The ageing of Americans’ things

By Ben Walsh
December 3, 2013

Bloomberg’s Michelle Jamrisko reports that the Americans are holding onto things like appliances and furniture for longer periods of time. The average age of consumer durable goods — a category that also includes items such as cars, electronics, and jewelry —  is 4.6 years, as tracked by the Bureau of Economic Analysis. Jamrisko notes this is the highest its been since 1962. The average age of jewelry and watches was 5.3 years, the highest since 1942.

A longer time frame makes this data a bit easier digest, and thankfully the BEA has consumer durable goods data going back to 1925, plus an easy-to-use charting tool. Here’s the average age of US consumer durable goods since 1925:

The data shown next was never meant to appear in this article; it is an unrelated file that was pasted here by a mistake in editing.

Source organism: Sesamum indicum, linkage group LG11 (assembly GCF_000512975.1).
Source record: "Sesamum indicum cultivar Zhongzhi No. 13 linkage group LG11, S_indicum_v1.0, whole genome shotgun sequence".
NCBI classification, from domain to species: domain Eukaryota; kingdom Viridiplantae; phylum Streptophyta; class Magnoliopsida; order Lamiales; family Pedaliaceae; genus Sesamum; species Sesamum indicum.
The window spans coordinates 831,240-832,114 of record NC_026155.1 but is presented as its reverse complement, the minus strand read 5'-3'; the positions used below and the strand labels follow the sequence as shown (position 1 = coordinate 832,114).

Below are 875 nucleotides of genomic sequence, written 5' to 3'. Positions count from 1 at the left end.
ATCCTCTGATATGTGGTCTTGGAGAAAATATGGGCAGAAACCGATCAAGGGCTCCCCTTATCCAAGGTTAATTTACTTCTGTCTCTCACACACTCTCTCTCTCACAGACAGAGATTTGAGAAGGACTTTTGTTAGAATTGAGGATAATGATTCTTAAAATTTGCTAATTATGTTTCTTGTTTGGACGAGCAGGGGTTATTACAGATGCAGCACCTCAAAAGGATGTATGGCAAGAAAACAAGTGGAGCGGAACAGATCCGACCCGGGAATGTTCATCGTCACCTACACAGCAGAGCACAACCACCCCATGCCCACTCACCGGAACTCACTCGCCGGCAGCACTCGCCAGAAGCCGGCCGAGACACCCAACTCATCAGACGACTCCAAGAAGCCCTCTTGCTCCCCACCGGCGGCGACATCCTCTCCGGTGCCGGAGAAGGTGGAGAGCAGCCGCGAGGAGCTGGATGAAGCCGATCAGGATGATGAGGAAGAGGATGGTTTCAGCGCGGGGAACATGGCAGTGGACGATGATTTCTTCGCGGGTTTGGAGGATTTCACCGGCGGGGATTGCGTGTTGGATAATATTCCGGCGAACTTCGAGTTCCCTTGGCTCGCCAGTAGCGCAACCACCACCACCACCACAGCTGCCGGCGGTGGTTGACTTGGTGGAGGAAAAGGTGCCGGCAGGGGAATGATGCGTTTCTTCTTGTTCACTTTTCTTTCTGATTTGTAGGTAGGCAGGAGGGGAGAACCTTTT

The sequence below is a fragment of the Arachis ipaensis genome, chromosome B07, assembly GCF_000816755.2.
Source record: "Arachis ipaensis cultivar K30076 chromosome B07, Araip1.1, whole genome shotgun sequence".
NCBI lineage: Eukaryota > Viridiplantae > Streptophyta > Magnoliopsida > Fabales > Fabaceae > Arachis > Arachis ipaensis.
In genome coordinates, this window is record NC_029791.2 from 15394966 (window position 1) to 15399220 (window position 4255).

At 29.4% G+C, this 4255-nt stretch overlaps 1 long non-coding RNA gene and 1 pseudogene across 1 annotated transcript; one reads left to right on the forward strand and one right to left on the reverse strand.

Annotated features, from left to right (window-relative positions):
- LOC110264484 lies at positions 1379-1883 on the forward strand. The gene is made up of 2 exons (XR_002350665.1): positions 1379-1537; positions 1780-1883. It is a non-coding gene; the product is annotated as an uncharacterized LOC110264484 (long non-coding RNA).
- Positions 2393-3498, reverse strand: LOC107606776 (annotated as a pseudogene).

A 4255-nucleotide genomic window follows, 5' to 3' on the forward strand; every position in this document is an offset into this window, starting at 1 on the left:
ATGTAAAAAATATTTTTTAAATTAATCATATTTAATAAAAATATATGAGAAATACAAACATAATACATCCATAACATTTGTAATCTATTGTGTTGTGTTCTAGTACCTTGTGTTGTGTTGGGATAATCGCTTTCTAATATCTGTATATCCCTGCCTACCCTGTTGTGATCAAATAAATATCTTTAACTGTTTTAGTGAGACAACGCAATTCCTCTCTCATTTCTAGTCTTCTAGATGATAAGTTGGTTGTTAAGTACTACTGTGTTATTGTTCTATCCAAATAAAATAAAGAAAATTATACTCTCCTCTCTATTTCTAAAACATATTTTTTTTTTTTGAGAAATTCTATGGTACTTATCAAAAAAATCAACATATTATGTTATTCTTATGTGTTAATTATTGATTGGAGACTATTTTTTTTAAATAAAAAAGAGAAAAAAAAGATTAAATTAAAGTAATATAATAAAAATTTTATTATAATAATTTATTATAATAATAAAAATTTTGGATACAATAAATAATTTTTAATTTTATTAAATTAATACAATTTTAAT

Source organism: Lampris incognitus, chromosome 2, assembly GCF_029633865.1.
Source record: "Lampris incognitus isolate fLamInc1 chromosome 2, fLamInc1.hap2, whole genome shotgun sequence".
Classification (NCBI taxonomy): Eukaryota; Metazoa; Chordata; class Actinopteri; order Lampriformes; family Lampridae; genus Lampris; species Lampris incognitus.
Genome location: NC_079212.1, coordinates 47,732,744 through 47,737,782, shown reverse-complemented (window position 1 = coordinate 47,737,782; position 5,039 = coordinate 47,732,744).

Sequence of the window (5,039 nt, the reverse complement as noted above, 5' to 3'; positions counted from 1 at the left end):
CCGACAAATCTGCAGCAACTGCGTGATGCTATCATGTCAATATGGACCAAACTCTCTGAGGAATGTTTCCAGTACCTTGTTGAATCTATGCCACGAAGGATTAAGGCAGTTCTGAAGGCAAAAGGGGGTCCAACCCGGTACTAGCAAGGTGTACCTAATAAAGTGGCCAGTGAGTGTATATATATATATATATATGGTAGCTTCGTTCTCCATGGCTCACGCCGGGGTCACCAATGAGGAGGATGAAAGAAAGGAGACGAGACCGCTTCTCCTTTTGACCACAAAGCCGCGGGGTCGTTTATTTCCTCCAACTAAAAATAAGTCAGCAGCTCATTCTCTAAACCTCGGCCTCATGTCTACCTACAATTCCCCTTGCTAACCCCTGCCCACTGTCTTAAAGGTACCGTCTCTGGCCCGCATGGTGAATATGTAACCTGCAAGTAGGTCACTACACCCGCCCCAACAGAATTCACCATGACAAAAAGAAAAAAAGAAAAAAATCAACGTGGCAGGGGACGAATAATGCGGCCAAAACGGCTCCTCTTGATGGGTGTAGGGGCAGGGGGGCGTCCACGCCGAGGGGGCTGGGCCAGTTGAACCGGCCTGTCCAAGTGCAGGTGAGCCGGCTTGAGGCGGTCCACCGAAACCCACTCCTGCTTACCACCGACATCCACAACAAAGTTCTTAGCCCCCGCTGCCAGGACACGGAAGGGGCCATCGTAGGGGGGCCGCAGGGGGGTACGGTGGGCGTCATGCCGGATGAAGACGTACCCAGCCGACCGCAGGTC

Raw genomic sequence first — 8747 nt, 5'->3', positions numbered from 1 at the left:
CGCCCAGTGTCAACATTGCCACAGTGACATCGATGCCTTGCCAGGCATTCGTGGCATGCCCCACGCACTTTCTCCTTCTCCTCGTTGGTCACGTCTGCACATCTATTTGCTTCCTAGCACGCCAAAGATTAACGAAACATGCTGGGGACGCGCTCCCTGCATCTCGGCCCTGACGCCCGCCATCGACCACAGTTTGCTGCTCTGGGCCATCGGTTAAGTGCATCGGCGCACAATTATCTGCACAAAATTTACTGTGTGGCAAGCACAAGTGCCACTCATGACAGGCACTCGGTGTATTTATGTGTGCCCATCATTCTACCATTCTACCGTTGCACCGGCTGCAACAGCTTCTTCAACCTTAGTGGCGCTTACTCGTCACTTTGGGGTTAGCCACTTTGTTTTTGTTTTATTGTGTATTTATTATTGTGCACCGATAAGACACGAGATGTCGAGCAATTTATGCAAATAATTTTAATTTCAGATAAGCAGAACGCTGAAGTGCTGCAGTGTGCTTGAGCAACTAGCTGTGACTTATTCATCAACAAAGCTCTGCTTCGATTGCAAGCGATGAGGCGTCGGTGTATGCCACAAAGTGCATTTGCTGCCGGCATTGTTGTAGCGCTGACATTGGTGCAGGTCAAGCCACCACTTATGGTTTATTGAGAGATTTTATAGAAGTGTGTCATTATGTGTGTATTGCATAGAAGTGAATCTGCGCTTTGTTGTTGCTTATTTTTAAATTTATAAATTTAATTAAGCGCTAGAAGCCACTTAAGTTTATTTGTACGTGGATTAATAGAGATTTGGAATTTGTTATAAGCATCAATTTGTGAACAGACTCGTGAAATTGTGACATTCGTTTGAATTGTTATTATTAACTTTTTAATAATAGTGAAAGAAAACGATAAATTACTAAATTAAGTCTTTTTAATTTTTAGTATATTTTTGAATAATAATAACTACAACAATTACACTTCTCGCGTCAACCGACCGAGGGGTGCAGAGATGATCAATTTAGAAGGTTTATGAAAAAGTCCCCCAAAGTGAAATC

In the post-war era, the age of consumer durable goods moves within a fairly tight range, and we are now towards the top-end of the range.

And here’s a chart showing the average age of consumer durable goods, plus the ages of jewelry, furniture, and household appliances:

Interestingly, there’s a steady post-war climb in the age of Americans’ appliances.  Maybe the year-to-year difference in new appliance features is dropping, and as a result, Americans’ care less and less about having the latest refrigerator or dishwasher. Or perhaps the durability of these products has simply gotten consistently better since the 1950′s.

 

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At the right tail, reduced household formation could be a/the significant factor.

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